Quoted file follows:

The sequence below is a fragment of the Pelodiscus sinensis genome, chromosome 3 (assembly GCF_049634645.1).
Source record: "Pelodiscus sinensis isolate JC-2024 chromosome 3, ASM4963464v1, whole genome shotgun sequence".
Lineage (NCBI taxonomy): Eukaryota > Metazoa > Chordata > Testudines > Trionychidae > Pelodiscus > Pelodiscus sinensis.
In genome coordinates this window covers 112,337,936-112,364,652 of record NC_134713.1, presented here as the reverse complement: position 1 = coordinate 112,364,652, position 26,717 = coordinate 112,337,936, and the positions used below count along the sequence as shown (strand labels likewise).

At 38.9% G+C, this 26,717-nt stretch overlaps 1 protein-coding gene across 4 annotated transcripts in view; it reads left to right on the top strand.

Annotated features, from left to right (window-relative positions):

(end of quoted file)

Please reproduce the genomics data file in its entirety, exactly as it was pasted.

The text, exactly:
The sequence below is a fragment of the Pelodiscus sinensis genome, chromosome 3 (assembly GCF_049634645.1).
Source record: "Pelodiscus sinensis isolate JC-2024 chromosome 3, ASM4963464v1, whole genome shotgun sequence".
Lineage (NCBI taxonomy): Eukaryota > Metazoa > Chordata > Testudines > Trionychidae > Pelodiscus > Pelodiscus sinensis.
In genome coordinates this window covers 112,337,936-112,364,652 of record NC_134713.1, presented here as the reverse complement: position 1 = coordinate 112,364,652, position 26,717 = coordinate 112,337,936, and the positions used below count along the sequence as shown (strand labels likewise).

At 38.9% G+C, this 26,717-nt stretch overlaps 1 protein-coding gene across 4 annotated transcripts in view; it reads left to right on the top strand.

Annotated features, from left to right (window-relative positions):